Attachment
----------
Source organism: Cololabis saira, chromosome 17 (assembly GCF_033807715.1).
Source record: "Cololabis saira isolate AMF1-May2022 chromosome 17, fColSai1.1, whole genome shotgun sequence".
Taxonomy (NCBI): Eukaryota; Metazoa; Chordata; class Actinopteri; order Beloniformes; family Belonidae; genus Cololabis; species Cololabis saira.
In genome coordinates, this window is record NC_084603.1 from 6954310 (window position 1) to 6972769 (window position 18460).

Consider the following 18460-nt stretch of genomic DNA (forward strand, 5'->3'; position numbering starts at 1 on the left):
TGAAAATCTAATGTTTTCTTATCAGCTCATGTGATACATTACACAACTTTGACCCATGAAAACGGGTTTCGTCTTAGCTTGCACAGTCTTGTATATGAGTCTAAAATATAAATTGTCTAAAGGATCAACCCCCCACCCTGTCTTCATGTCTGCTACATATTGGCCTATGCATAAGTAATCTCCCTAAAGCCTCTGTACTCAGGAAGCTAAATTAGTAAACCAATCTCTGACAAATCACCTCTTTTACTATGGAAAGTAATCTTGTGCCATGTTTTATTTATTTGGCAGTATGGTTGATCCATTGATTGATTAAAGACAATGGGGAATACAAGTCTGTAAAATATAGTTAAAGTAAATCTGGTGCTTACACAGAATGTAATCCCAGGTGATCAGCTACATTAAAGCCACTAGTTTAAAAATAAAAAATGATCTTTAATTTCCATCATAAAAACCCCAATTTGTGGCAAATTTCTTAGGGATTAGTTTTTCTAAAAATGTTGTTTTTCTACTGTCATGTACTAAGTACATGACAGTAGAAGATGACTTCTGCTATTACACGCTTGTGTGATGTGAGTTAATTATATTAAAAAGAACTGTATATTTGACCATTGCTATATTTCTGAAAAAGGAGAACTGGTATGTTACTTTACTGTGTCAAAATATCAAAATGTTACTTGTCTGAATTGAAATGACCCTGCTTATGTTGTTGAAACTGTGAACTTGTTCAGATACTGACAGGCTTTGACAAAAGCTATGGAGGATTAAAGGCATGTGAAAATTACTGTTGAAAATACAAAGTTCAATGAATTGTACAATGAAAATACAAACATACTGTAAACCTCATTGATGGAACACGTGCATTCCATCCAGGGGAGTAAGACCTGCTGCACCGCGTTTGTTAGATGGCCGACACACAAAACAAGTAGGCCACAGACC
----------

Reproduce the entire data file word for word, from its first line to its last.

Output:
Source organism: Cololabis saira, chromosome 17 (assembly GCF_033807715.1).
Source record: "Cololabis saira isolate AMF1-May2022 chromosome 17, fColSai1.1, whole genome shotgun sequence".
Taxonomy (NCBI): Eukaryota; Metazoa; Chordata; class Actinopteri; order Beloniformes; family Belonidae; genus Cololabis; species Cololabis saira.
In genome coordinates, this window is record NC_084603.1 from 6954310 (window position 1) to 6972769 (window position 18460).

Consider the following 18460-nt stretch of genomic DNA (forward strand, 5'->3'; position numbering starts at 1 on the left):
TGAAAATCTAATGTTTTCTTATCAGCTCATGTGATACATTACACAACTTTGACCCATGAAAACGGGTTTCGTCTTAGCTTGCACAGTCTTGTATATGAGTCTAAAATATAAATTGTCTAAAGGATCAACCCCCCACCCTGTCTTCATGTCTGCTACATATTGGCCTATGCATAAGTAATCTCCCTAAAGCCTCTGTACTCAGGAAGCTAAATTAGTAAACCAATCTCTGACAAATCACCTCTTTTACTATGGAAAGTAATCTTGTGCCATGTTTTATTTATTTGGCAGTATGGTTGATCCATTGATTGATTAAAGACAATGGGGAATACAAGTCTGTAAAATATAGTTAAAGTAAATCTGGTGCTTACACAGAATGTAATCCCAGGTGATCAGCTACATTAAAGCCACTAGTTTAAAAATAAAAAATGATCTTTAATTTCCATCATAAAAACCCCAATTTGTGGCAAATTTCTTAGGGATTAGTTTTTCTAAAAATGTTGTTTTTCTACTGTCATGTACTAAGTACATGACAGTAGAAGATGACTTCTGCTATTACACGCTTGTGTGATGTGAGTTAATTATATTAAAAAGAACTGTATATTTGACCATTGCTATATTTCTGAAAAAGGAGAACTGGTATGTTACTTTACTGTGTCAAAATATCAAAATGTTACTTGTCTGAATTGAAATGACCCTGCTTATGTTGTTGAAACTGTGAACTTGTTCAGATACTGACAGGCTTTGACAAAAGCTATGGAGGATTAAAGGCATGTGAAAATTACTGTTGAAAATACAAAGTTCAATGAATTGTACAATGAAAATACAAACATACTGTAAACCTCATTGATGGAACACGTGCATTCCATCCAGGGGAGTAAGACCTGCTGCACCGCGTTTGTTAGATGGCCGACACACAAAACAAGTAGGCCACAGACC